They are sometimes called storksbills and originated in South Africa. They may be star-shaped or funnel-shaped, and they range in color from white, pink, and orange-red to fuchsia and deep purple. The geranium and its many species, much loved and also much loathed, have developed since the seventeenth century into one of the most popular garden plants.
In this book, Kasia Boddy tells the story of geranium’s seemingly inexorable rise, unearthing the role it has played in everything from plant-hunting and commercial cultivation to alternative medicine, the philanthropic imagination, and changing styles in horticultural fashion.
Boddy shows how geraniums became the latest fad for wealthy collectors and enterprising nurserymen after they were first collected by Dutch plant-hunters on the sandy flats near present-day Cape Town. She explains that the flower would not be rare for long-scarlet hybrids were soon found on every cottage windowsill and in every park bedding display, and the backlash against the innocent plant followed quickly on the heels of its ubiquity.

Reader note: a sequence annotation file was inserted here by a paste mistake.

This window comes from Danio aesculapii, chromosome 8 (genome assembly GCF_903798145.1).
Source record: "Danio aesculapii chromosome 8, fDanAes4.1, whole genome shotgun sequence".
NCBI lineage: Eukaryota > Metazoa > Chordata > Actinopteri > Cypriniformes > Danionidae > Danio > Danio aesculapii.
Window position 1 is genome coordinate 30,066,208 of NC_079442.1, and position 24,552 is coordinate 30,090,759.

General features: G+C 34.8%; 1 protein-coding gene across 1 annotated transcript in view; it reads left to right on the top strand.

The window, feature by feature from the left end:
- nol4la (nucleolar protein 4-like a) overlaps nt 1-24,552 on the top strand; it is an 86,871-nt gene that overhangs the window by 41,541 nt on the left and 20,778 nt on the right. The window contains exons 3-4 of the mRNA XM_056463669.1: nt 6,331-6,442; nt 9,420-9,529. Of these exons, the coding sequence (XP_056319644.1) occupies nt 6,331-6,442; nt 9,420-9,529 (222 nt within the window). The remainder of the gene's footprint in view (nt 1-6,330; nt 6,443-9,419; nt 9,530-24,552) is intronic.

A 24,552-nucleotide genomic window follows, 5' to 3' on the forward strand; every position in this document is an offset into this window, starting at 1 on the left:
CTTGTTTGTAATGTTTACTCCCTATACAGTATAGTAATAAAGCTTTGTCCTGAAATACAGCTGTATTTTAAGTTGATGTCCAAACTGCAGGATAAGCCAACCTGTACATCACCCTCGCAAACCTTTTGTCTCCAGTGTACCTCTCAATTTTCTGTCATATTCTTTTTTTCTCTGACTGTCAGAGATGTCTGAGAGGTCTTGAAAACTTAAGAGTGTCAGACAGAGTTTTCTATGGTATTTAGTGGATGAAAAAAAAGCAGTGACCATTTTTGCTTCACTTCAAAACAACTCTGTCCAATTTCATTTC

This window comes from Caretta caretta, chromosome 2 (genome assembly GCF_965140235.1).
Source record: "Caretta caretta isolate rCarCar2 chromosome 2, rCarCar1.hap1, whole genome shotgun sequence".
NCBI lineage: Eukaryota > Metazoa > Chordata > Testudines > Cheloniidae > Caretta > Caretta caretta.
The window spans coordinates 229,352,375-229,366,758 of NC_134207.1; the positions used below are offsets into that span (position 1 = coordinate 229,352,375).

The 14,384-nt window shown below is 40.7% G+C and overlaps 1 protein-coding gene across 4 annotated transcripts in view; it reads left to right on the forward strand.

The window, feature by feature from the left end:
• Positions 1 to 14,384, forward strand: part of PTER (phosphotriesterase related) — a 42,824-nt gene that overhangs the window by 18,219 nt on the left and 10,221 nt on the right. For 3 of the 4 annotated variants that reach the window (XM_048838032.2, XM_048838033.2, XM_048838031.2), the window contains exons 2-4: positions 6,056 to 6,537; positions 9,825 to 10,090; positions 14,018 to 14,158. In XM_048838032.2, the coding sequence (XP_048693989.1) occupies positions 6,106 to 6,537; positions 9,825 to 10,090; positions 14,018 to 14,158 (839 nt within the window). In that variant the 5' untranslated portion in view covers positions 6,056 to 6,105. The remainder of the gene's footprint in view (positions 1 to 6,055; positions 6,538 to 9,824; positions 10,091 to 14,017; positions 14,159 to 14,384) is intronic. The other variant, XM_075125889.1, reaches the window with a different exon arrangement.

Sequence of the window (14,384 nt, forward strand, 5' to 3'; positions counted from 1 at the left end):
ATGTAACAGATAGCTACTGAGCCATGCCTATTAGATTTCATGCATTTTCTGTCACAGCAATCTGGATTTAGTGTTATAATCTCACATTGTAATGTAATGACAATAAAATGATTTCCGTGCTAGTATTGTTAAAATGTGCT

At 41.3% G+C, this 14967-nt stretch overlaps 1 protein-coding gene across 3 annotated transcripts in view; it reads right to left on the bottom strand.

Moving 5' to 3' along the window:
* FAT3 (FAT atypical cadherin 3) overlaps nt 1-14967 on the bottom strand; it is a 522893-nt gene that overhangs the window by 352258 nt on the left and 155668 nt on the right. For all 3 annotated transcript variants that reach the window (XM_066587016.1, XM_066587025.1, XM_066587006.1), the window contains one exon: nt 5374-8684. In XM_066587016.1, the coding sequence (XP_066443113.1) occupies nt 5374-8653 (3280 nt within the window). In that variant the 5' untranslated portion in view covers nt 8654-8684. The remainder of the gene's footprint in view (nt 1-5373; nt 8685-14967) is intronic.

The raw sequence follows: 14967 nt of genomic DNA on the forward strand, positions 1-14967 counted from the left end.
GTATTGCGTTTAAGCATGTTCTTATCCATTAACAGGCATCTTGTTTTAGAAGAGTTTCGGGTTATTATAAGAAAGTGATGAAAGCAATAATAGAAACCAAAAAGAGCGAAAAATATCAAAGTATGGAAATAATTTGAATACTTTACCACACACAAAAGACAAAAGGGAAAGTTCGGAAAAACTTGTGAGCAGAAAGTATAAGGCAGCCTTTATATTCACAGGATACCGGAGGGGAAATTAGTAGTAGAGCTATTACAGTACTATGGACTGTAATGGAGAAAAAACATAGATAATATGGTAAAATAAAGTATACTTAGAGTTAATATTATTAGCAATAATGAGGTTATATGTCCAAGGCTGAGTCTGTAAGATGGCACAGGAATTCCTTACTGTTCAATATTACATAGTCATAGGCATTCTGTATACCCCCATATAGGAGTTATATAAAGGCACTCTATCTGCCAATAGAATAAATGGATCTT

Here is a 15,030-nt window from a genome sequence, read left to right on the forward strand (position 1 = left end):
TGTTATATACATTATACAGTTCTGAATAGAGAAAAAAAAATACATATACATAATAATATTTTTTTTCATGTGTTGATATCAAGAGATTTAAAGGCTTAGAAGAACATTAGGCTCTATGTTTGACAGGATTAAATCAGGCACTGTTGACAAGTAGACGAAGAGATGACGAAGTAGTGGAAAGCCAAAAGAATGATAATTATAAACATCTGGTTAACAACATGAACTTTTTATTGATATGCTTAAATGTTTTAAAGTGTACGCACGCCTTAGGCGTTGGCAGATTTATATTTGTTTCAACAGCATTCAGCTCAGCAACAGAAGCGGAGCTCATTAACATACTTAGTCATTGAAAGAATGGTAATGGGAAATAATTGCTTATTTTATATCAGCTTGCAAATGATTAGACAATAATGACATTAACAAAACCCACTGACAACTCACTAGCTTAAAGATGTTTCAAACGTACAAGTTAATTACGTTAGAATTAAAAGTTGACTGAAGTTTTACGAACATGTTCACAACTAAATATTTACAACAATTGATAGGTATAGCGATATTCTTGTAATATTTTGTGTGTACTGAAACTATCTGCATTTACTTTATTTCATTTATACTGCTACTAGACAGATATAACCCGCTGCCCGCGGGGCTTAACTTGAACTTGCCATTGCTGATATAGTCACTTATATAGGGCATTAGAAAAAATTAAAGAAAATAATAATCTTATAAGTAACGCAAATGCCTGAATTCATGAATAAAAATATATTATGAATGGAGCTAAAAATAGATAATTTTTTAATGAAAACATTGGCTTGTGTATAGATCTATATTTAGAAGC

Today, geraniums can be found throughout the world, grown as annuals in the regions too cold for them to regenerate. In addition to exploring the history of geraniums, Boddy reveals the plant’s other uses, including how they are cultivated and distilled for their scents of citrus, mint, pine, rose, and various spices to use in perfumes.
With their edible leaves, they are also used to flavor desserts, cakes, jellies, and teas, and some people believe that certain species provide an effective treatment for a cough.
Featuring over one hundred illustrations, Geranium shows how the plant is portrayed in painting, literature, film, and popular culture, and provides an intriguing example of the global industrialization of plant production.